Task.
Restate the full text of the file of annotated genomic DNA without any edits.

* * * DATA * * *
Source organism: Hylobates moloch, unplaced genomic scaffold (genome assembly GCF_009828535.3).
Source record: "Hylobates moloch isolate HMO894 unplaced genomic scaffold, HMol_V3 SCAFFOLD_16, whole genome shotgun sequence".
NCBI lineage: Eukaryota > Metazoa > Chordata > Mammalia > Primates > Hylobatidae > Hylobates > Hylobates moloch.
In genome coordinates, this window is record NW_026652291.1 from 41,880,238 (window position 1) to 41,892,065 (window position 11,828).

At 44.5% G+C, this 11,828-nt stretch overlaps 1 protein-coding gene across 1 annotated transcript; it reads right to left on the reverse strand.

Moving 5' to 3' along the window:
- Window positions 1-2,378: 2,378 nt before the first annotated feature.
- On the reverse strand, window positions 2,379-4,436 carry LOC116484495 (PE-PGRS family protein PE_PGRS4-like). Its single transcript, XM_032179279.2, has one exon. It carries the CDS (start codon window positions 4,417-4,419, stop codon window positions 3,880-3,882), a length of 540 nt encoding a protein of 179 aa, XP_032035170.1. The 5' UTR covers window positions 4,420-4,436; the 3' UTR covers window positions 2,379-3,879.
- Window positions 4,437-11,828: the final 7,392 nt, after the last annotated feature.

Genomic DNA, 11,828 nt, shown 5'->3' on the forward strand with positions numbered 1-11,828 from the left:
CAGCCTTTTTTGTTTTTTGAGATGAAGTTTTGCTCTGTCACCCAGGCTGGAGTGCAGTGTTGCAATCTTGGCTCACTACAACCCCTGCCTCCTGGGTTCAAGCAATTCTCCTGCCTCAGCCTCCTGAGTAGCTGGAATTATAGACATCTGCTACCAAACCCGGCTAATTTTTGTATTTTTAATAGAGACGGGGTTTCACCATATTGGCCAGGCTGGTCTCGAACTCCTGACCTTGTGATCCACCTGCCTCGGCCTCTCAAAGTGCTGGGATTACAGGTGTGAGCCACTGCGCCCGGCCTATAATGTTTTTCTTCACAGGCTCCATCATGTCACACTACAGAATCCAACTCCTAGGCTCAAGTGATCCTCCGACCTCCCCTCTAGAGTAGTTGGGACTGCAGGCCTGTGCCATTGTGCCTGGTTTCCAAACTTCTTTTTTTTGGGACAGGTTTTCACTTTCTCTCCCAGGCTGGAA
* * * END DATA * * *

Source organism: Hylobates moloch, unplaced genomic scaffold (genome assembly GCF_009828535.3).
Source record: "Hylobates moloch isolate HMO894 unplaced genomic scaffold, HMol_V3 SCAFFOLD_16, whole genome shotgun sequence".
NCBI lineage: Eukaryota > Metazoa > Chordata > Mammalia > Primates > Hylobatidae > Hylobates > Hylobates moloch.
In genome coordinates, this window is record NW_026652291.1 from 41,880,238 (window position 1) to 41,892,065 (window position 11,828).

At 44.5% G+C, this 11,828-nt stretch overlaps 1 protein-coding gene across 1 annotated transcript; it reads right to left on the reverse strand.

Moving 5' to 3' along the window:
- Window positions 1-2,378: 2,378 nt before the first annotated feature.
- On the reverse strand, window positions 2,379-4,436 carry LOC116484495 (PE-PGRS family protein PE_PGRS4-like). Its single transcript, XM_032179279.2, has one exon. It carries the CDS (start codon window positions 4,417-4,419, stop codon window positions 3,880-3,882), a length of 540 nt encoding a protein of 179 aa, XP_032035170.1. The 5' UTR covers window positions 4,420-4,436; the 3' UTR covers window positions 2,379-3,879.
- Window positions 4,437-11,828: the final 7,392 nt, after the last annotated feature.

Genomic DNA, 11,828 nt, shown 5'->3' on the forward strand with positions numbered 1-11,828 from the left:
CAGCCTTTTTTGTTTTTTGAGATGAAGTTTTGCTCTGTCACCCAGGCTGGAGTGCAGTGTTGCAATCTTGGCTCACTACAACCCCTGCCTCCTGGGTTCAAGCAATTCTCCTGCCTCAGCCTCCTGAGTAGCTGGAATTATAGACATCTGCTACCAAACCCGGCTAATTTTTGTATTTTTAATAGAGACGGGGTTTCACCATATTGGCCAGGCTGGTCTCGAACTCCTGACCTTGTGATCCACCTGCCTCGGCCTCTCAAAGTGCTGGGATTACAGGTGTGAGCCACTGCGCCCGGCCTATAATGTTTTTCTTCACAGGCTCCATCATGTCACACTACAGAATCCAACTCCTAGGCTCAAGTGATCCTCCGACCTCCCCTCTAGAGTAGTTGGGACTGCAGGCCTGTGCCATTGTGCCTGGTTTCCAAACTTCTTTTTTTTGGGACAGGTTTTCACTTTCTCTCCCAGGCTGGAA